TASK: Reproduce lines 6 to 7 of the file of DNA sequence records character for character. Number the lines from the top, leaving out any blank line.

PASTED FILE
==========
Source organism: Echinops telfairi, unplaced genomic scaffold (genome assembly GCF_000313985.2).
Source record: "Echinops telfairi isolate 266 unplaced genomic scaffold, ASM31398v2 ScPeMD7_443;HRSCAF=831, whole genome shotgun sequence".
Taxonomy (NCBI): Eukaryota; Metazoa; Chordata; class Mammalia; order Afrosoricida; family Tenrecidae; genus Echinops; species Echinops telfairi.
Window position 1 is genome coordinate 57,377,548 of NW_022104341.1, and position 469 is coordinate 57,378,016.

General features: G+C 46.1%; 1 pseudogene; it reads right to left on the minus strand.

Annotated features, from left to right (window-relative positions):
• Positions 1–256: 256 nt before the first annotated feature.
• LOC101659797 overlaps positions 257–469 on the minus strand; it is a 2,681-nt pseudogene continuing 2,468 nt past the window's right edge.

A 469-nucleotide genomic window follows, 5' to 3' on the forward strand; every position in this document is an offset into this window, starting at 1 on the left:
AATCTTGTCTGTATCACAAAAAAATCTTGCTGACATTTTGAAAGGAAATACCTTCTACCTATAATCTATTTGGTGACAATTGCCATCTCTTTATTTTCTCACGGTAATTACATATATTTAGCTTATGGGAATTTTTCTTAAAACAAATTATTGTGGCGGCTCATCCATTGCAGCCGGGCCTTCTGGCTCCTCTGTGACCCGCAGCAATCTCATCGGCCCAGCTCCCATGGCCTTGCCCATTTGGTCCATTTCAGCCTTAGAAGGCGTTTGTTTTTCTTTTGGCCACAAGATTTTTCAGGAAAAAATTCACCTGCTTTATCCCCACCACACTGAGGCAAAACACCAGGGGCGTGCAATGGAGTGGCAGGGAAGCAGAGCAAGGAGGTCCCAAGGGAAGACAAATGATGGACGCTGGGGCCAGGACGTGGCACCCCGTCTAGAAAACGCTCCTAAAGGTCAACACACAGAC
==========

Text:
Annotated features, from left to right (window-relative positions):
• Positions 1–256: 256 nt before the first annotated feature.